I have finally finished the little pinafore ensemble I have been working on as a present for my friend’s daughter who will shortly celebrate her first birthday.

The Finished Outfit

Just to recap, the fabric I chose was a cotton velvet in a cool green shade and some matching glazed cotton to line it.

I did, in fact, make the garment reversible so all of the construction stitches are hidden by bagging out the lining and main fabrics and joining the two at the waist seam which is then concealed by braid or ribbon.

The Pinafore skirts are formed from four identical, rectangular panels pleated and set into the bodice.  First of all, I prepare the skirt sections by sewing the fabrics right sides together along the side and bottom seams, leaving the waist seam open.  I do the same with the bodice sections, sewing up the side seams, the shoulder seams (fronts and backs are later slip-stitched together invisibly and covered in braid/ribbon) and down the neckline and centre front.

You will, at this point, have four identical bodice sections and four identical skirt ones.  Trim the seam allowances close to the sewing line, turn the pieces right side out and press.

Now, set the pleats.  I do this mainly be eye, with a tape measure to help me get them exact.  When I’m happy with the way they are sitting I pin them in place, trim off any excess which sticks up above the top edge and sew along close to the sewing line to fix their position.  I then set this top edge of the skirt section up in to the bodice section, turning the bodice seam allowance up into the inside and pinning it in place.  I then sew the two together and repeat these same steps for the other three sections.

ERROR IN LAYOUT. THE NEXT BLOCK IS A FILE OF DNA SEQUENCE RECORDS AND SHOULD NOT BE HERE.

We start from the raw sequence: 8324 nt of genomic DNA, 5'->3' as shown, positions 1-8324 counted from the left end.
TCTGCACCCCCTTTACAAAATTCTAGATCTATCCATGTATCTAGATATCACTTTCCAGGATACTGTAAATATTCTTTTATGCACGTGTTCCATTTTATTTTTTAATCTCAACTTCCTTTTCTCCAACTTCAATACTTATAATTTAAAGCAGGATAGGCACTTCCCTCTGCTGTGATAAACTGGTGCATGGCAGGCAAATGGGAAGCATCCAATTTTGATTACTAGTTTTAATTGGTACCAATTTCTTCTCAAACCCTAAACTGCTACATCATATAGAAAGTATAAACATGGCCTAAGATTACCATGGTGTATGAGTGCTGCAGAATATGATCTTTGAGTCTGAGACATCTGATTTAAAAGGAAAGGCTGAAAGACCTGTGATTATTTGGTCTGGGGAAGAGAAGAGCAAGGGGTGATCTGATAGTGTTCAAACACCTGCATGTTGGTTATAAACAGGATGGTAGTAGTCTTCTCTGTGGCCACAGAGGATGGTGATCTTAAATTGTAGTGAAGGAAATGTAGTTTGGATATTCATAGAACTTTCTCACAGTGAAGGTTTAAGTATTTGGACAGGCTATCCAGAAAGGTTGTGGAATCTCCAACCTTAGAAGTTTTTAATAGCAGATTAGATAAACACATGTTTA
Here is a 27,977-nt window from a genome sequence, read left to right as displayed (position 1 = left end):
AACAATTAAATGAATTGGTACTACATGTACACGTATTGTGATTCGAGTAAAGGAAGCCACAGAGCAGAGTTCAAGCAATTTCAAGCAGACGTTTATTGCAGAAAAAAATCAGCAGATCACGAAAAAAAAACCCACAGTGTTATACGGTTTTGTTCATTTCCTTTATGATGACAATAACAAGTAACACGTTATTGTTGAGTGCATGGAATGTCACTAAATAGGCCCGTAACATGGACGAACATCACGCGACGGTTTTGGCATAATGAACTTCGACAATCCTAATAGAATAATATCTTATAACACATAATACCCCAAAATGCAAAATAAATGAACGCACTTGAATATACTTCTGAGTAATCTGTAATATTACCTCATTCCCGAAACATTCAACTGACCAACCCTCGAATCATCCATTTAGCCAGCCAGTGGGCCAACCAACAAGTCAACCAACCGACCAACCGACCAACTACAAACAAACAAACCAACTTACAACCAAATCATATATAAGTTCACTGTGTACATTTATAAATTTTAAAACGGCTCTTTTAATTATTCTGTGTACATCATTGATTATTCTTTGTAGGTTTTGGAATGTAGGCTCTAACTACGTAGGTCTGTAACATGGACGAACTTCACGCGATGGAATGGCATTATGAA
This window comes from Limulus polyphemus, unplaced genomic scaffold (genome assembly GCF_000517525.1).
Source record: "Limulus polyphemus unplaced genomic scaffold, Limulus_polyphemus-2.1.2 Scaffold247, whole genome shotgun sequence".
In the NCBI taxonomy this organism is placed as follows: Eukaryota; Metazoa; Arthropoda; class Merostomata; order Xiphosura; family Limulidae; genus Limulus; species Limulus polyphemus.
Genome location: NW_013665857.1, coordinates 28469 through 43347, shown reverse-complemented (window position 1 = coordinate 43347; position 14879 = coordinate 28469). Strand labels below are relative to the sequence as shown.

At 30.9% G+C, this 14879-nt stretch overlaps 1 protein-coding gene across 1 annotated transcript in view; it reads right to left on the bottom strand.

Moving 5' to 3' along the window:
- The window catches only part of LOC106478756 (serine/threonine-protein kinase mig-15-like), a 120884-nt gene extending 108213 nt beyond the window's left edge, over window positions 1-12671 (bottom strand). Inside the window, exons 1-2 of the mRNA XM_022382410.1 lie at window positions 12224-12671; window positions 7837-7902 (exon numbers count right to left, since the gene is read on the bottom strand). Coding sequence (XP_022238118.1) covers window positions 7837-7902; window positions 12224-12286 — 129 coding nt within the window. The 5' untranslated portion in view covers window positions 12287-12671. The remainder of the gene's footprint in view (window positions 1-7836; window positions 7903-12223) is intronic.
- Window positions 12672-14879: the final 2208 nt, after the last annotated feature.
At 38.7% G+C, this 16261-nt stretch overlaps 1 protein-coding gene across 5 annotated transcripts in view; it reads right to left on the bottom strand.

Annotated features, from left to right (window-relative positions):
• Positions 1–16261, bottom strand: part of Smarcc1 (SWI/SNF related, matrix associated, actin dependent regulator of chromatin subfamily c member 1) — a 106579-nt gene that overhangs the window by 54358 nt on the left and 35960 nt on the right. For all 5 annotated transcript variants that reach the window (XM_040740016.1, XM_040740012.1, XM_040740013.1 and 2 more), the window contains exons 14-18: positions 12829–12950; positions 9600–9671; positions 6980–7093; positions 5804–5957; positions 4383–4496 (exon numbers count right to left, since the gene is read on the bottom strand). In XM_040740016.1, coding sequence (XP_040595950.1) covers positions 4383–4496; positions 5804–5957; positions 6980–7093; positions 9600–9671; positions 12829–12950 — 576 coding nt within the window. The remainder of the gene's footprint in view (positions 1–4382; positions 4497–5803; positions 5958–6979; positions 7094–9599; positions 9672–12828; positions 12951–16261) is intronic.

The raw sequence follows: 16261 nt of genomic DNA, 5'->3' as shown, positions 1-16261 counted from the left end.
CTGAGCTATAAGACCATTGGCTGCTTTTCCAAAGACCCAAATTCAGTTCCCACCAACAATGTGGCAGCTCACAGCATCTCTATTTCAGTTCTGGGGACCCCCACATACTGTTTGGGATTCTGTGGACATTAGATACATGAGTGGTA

The pleats set out ready for stitching

Skirt section pinned into bodice ready to sew

That’s just about it for the pinafore.  The rest is just decoration.  I chose a dusky pink velvet ribbon which I sewed around the neckline, the shoulder seams and along the waist seam.  I hand stitched a whipped running stitch in vintage DMC Perle cotton to add a seaside-rock pink accent and stitched some hand embroidered flowers and foliage along the ribbon at the waist.  The sections are caught together where the ribbon meets and the front and back are embellished with a hand made button whipped with the same DMC threads as are used in the embroidery.

The matching bloomers and optional skirt frill are worked in the same glazed cotton as was used for lining the pinafore and are trimmed with the same velvet ribbon.